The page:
Ever get the feeling you are going the wrong way? Irma regained strength this morning during our drive and will hit the U.S. as a category 5 storm.
The radio was our entertainment except when we hit the dead spot in South Carolina. The DJ's were trying to give accurate forecasts on the crazy storm in the Caribbean. It was coming this way, but no one knew how or where she would turn. Florida was a definite but where would she head next.
In Savanna, the announcer literally said. “Be ready. She could go left, or she could go right.”
When we made it to the Florida line, the difference in traffic was evident. Everyone was headed north. It was bumper to bumper, and we knew what we would be facing that tomorrow. It was almost like they had closed Florida.
With the light traffic, we made excellent time and arrived at Mom and Dad’s in time for dinner. After dinner, it was nap time and the exhaustion of the day took over. We didn’t want to get up, but we needed to pack. This is why we were here, and now we needed to decide what was going.
We are leaving early.
How early is too early when you are racing against time?
We awoke to hear that Barbuda was wiped out. I was still waiting for my love to tell me that we shouldn’t go. I've been known to make rash decisions when it comes to crazy ideas. It was four in the morning, and we took care of the dogs before heading out the door. He had already mapped our route, and we were on our way. Coffee, gas and some Mcmuffins were the next stop.
The conversation was good over the roar of the van. A cargo van is not built for comfort, and there is no insulation. I wrapped up in my throw and tried to chat. We hadn’t seen each other in a couple of weeks, and we had lots to talk about. The importance of the pieces we were picking up was one topic.
The wardrobe of my childhood was a gift from a neighbor on Skipwith road in Richmond Virginia. I don’t have a memory without it. Mr. Ford gave it to my Mom and Dad because he loved us. It was appraised as an antique then, and he wanted it to have a good home. He was my Grandfather figure even though we were not related. When we were not allowed to have pets, he adopted a spaniel named Queenie, my first dog. She just lived next door, but I saw her every day. Every time we moved, Mom would lovingly and carefully take it apart and wrap it in linens so the mirrors on the front doors would not break. It held our art projects and the 8mm film reels of my past with the projector to view them. In the bottom drawer, we stored our winter gloves, scarves and hats, although it was so wide, we couldn’t open it without Mom’s help. I can picture us jumping up and down waiting for Mom to get our gloves so we could play in the snow.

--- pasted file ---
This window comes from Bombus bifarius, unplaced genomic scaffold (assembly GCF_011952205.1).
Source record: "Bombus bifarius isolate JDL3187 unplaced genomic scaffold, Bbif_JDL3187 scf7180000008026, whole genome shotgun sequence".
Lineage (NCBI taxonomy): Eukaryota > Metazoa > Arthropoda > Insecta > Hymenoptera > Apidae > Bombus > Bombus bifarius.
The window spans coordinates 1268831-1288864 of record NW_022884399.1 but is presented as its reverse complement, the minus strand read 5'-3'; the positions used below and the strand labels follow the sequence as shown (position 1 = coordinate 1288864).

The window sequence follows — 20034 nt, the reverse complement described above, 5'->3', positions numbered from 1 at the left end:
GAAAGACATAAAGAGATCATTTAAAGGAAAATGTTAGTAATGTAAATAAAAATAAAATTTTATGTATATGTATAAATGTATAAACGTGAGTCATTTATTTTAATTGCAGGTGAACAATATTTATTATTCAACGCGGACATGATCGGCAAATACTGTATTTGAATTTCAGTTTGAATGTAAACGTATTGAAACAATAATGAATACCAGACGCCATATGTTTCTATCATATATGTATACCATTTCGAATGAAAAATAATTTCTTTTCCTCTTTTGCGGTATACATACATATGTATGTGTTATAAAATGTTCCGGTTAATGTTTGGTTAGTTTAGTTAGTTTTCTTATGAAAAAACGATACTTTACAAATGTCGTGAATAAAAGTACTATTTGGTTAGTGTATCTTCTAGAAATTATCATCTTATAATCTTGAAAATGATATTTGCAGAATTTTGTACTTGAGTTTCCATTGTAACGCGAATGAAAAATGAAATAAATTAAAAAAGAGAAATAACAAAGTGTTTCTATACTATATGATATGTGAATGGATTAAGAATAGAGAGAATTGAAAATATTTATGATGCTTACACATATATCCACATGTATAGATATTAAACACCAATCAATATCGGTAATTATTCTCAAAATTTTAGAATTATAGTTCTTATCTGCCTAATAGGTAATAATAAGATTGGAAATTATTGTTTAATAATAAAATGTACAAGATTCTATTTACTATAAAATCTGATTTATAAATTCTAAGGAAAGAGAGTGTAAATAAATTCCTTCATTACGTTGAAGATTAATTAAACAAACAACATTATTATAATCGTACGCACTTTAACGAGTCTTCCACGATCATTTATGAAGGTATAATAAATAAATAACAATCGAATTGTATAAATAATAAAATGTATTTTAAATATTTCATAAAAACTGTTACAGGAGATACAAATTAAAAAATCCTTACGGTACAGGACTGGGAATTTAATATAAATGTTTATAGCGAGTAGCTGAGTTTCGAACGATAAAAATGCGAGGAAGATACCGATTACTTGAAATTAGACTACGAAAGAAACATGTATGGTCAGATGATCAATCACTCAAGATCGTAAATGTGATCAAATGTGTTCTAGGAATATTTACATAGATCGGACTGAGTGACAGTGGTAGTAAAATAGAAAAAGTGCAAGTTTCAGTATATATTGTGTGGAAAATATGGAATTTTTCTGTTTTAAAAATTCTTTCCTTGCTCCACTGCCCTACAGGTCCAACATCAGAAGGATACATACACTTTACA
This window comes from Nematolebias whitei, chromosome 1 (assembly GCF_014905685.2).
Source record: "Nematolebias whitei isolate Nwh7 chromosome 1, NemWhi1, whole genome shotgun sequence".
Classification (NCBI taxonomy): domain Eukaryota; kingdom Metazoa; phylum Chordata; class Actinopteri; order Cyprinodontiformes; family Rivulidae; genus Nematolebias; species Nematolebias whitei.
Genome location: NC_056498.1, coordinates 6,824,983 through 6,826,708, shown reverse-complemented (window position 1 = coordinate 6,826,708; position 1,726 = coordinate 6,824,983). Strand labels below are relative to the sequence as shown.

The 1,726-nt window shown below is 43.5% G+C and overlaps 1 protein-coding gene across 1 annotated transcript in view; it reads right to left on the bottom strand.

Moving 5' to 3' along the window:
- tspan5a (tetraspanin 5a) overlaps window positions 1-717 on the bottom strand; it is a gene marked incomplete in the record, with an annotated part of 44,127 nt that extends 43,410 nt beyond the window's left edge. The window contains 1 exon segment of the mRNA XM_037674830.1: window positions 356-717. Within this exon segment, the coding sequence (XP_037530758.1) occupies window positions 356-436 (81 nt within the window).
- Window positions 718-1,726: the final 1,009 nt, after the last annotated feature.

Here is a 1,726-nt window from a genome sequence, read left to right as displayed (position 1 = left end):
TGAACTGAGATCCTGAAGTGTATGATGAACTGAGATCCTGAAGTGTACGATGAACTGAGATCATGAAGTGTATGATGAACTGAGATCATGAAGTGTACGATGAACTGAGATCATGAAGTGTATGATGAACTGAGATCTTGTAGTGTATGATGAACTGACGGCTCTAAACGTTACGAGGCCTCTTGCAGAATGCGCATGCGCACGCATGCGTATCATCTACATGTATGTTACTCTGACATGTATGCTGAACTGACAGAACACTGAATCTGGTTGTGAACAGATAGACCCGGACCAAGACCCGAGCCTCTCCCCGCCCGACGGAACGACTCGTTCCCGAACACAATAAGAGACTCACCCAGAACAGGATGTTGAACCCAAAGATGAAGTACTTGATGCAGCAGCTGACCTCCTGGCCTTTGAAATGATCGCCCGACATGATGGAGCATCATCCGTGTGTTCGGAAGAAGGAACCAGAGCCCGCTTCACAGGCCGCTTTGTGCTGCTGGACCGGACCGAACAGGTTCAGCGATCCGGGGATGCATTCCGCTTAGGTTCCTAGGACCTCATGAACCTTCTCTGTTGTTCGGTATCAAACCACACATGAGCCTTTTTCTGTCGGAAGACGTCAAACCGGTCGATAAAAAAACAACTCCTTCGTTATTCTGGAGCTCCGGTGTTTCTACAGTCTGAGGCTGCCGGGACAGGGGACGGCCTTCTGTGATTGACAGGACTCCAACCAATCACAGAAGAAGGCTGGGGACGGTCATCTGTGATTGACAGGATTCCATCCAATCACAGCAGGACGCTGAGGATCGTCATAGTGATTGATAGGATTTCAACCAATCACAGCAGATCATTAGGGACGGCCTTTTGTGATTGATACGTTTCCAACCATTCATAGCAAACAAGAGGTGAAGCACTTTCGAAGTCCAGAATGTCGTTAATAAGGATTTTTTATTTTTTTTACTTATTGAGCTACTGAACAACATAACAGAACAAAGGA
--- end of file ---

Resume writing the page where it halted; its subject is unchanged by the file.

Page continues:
My grandmother’s cedar chest from the 1940’s. It was always placed at the end of her bed. I never knew what it contained until we opened at after her funeral. There were memories of her childhood, pictures of the past during World War II, newspapers from that time of high school classmates who had fallen during the war, my father’s baby keepsakes and a few surprises. I will talk about in a later post.
The last item we were driving to retrieve was an elegantly framed picture of dogwood blooms. It was given to my parents by a church member. In every one of our Christmas pictures, it was on the wall behind us. My Mom told me that it was from one of the local Virginia plantation homes. It is a simple still life print, but I love it all the same and can’t imagine my parent’s wall without it.
He patiently listened partially to just stay awake, but I know that he loves me because he kept driving for three things. Just three things.
Irma is still coming, and the Governor of Florida has now announced the mandatory evacuation of the Florida Keys.
What should it cost to save history? Can you put a limit on the cost?
Tuesday was prep day. I packed only the essentials because we were going to be traveling in a truck. We decided that we were just going for a few things. The list was short but it was important things to my family history. That didn't leave much room for extras. Food and water so we would have minimal stops. Pillows and a blanket. Then the text came in.
“Can we pick the truck up early?”
“I don’t know, but we can try.”
On his lunch break, we shot over to Enterprise of Morehead City. The lot was empty.
“I guess that answers that,” I mumbled. This week had not gone as planned and now I was getting grumpy.
“Let’s see what they say. I can at least fill out paperwork and be ready to pick up when they call.” He pulled in and parked.
Jogging inside, (he never does anything in slow motion) he flashed his dazzling smile and talked to the lady at the desk. He popped out and handed me his keys.
“We are going to get a cargo van. It will protect the antiques better in the weather if we hit any. Plus it's cheaper.”
He started adding up the trip cost. So far 6 days of work, adding both of our work-weeks and $230 for the van. But can you put a limit on what we should spend? Should we?
So we had a van to head South, and it was time to finish packing. We were headed out early.
All photos on the website are taken by Tammera Cooper and remain her property.